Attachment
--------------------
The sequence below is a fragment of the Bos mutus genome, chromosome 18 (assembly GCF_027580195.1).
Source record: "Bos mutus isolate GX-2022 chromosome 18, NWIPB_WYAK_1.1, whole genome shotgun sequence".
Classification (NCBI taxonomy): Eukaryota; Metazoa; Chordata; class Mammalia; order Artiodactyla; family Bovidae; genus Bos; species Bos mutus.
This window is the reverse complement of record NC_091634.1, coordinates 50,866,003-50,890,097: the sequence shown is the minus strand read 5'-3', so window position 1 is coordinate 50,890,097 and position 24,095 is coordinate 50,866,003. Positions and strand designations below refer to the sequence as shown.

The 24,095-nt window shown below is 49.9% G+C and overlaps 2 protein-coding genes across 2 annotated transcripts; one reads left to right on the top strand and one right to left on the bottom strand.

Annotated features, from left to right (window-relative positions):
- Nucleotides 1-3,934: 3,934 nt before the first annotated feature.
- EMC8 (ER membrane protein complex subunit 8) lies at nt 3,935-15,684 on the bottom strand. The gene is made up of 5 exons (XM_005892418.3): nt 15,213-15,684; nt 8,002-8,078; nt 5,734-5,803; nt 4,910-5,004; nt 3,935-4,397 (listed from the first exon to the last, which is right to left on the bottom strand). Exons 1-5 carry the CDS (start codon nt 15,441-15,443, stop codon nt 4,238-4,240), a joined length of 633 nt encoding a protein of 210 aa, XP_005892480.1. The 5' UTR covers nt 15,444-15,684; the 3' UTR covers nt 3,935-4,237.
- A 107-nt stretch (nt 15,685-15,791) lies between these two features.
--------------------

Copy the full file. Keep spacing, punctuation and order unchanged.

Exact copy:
The sequence below is a fragment of the Bos mutus genome, chromosome 18 (assembly GCF_027580195.1).
Source record: "Bos mutus isolate GX-2022 chromosome 18, NWIPB_WYAK_1.1, whole genome shotgun sequence".
Classification (NCBI taxonomy): Eukaryota; Metazoa; Chordata; class Mammalia; order Artiodactyla; family Bovidae; genus Bos; species Bos mutus.
This window is the reverse complement of record NC_091634.1, coordinates 50,866,003-50,890,097: the sequence shown is the minus strand read 5'-3', so window position 1 is coordinate 50,890,097 and position 24,095 is coordinate 50,866,003. Positions and strand designations below refer to the sequence as shown.

The 24,095-nt window shown below is 49.9% G+C and overlaps 2 protein-coding genes across 2 annotated transcripts; one reads left to right on the top strand and one right to left on the bottom strand.

Annotated features, from left to right (window-relative positions):
- Nucleotides 1-3,934: 3,934 nt before the first annotated feature.
- EMC8 (ER membrane protein complex subunit 8) lies at nt 3,935-15,684 on the bottom strand. The gene is made up of 5 exons (XM_005892418.3): nt 15,213-15,684; nt 8,002-8,078; nt 5,734-5,803; nt 4,910-5,004; nt 3,935-4,397 (listed from the first exon to the last, which is right to left on the bottom strand). Exons 1-5 carry the CDS (start codon nt 15,441-15,443, stop codon nt 4,238-4,240), a joined length of 633 nt encoding a protein of 210 aa, XP_005892480.1. The 5' UTR covers nt 15,444-15,684; the 3' UTR covers nt 3,935-4,237.
- A 107-nt stretch (nt 15,685-15,791) lies between these two features.